Sunflower Oil

Sonnenblumenöl in Flasche neben einer Sonnenblumenblüte


  • Base Oil
  • INCI: Helianthus Annuus (Sunflower) Seed Oil
  • Comedogenicity: 0-2
  • Composition: Linoleic acid (up to approx. 62 %), oleic acid (up to approx. 30 %), palmitic acid (up to approx. 6 %), stearic acid (up to approx. 4 %), lecithin (up to approx. 1 %), tocopherols (mainly α-tocopherol), phytosterols.
  • Iodine number: 118 – 145.
  • Cosmetic use: Dry, mature, irritated skin.
  • Shelf life: Up to 9 months. During cold pressing, the kernels are processed together with their shells, therefore the oil also contains waxes. If stored in a cool place, these can cause the oil to become cloudy, but this is not an indication of spoilage.



The sunflower reaches a height of up to 2.5 m and has a strong, branched, and foliated stem. Its alternately arranged leaves are heart-shaped, rough-haired, long-stalked, and strongly serrated at the edge. The flower heads have a diameter of up to 40 cm and contain up to 10 cm long yellow ray flowers. The tubular flowers on the other hand have a brown color. After withering, the flower head contains up to 2000 seeds from which the oil is extracted. The color of the seeds ranges from black to white to striped lengthwise black and white. The skin of the seeds is woody and easy to separate from the seed. The seeds can contain up to 60% fatty oil.


Extraction of sunflower oil

Sunflower oil is obtained from the seeds of the sunflower and has a light yellow color. First, the seeds are removed from their shells and then pressed either warm or cold. Cold pressing is a gentle procedure that produces an oil with a limited shelf life but a high content of fat-soluble vitamins. The more efficient hot pressing process ensures a longer shelf life (up to two years), but the content of valuable ingredients is lower. In addition to pressing, there is also the possibility of extraction with critical CO2.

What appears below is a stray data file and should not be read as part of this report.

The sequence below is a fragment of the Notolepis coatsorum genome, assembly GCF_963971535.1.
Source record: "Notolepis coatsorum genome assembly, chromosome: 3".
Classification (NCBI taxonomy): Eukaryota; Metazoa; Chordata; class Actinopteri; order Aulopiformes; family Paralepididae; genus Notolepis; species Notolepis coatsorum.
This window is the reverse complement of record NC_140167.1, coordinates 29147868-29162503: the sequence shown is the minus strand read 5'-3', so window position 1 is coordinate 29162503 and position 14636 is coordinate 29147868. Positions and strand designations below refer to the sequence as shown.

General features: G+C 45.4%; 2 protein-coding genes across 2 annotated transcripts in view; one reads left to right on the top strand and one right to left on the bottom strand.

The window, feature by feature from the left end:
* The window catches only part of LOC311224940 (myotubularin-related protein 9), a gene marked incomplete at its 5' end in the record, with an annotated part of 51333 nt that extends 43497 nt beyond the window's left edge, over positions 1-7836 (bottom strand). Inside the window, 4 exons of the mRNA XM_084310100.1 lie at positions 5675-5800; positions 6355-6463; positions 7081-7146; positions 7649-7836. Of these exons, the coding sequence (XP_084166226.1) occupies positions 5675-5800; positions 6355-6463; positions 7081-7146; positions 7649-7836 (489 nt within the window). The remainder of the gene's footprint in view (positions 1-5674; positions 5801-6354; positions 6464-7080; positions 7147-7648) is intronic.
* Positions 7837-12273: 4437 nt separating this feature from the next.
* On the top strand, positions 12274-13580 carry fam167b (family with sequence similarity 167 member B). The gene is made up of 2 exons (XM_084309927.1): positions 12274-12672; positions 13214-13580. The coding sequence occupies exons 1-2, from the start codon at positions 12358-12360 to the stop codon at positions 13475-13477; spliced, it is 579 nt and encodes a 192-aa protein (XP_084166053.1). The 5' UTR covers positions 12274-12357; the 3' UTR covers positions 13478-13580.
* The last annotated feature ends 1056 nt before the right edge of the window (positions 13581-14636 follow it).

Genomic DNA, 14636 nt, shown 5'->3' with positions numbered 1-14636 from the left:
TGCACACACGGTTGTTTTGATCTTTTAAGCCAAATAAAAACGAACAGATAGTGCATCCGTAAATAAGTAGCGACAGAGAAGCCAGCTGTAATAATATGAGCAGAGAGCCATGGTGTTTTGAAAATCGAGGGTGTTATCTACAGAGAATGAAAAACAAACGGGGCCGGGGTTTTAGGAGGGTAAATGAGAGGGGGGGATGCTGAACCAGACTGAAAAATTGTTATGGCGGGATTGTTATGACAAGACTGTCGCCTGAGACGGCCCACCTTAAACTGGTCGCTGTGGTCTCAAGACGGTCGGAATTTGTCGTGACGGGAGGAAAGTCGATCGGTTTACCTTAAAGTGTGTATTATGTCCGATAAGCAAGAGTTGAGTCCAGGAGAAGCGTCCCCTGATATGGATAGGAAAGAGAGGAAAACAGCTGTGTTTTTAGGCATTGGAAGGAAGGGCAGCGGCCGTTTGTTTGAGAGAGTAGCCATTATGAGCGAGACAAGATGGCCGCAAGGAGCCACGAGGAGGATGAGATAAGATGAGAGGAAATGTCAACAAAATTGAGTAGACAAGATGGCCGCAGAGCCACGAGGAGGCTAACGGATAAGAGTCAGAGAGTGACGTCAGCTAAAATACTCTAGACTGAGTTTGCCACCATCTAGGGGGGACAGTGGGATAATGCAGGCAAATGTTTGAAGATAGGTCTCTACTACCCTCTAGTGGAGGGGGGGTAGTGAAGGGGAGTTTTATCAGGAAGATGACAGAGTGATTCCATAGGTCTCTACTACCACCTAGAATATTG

Cosmetic use of sunflower oil

Sunflower oil is a light, well-tolerated oil that is absorbed quickly by the skin and leaves no oily film behind. The high content of Omega 6 fatty acids, antioxidants, and vitamin E make sunflower oil (both natural and cold-pressed) a very nourishing cosmetic ingredient. The oil is also said to have anti-inflammatory and skin-protecting effects, which is why it is also used in the treatment of eczema and irritation. Besides, the oil is also used in anti-aging cosmetics due to the antioxidants it contains. The effect of free radicals on cell damage and premature skin aging can be counteracted by the regular application of the oil.

Sunflower oil does not have a very long shelf life and should be mixed with more stable oils in cosmetic products to increase its durability.


Benefits of sunflower oil for skin

  • is absorbed quickly
  • does not leave a greasy film
  • nourishes the skin
  • has antioxidant effects and prevents cell damage

Internal use of sunflower oil

Experience shows that sunflower oil is helpful for constipation.

Cold-pressed sunflower oil is also an excellent and valuable edible and salad oil and is also used as a dietary food. If regularly used, native, cold pressed sunflower oil is said to contribute to lower cholesteral levels and thus to work preventively against arteriosclerosis as well as heart and cardiovascular disease.

Buy sunflower oil – what to consider?

Sunflower oil is one of the most popular edible oils worldwide and is also used in cosmetics from time to time. The oil can be bought in the native or refined version.

Virgin sunflower oil is obtained by cold pressing and is not further processed after pressing. It has a light yellow color and a nutty taste. Refined sunflower oil, on the other hand, is purified after extraction to remove colorants and bitter substances, among others. It therefore has a more neutral taste and a paler color. Most of the nutrients of sunflower oil are retained when it is cold-pressed and then not treated further.

Sources: Krist, Sabine (2013): Lexikon der Pflanzlichen Öle und Fett. Vienna: Springer Verlag. | Braunschweig, R. (2020): Pflanzenöle - über 50 starke Helfer für Genuss und Hautpflege. Wiggensbach: Stadelmann Verlag.

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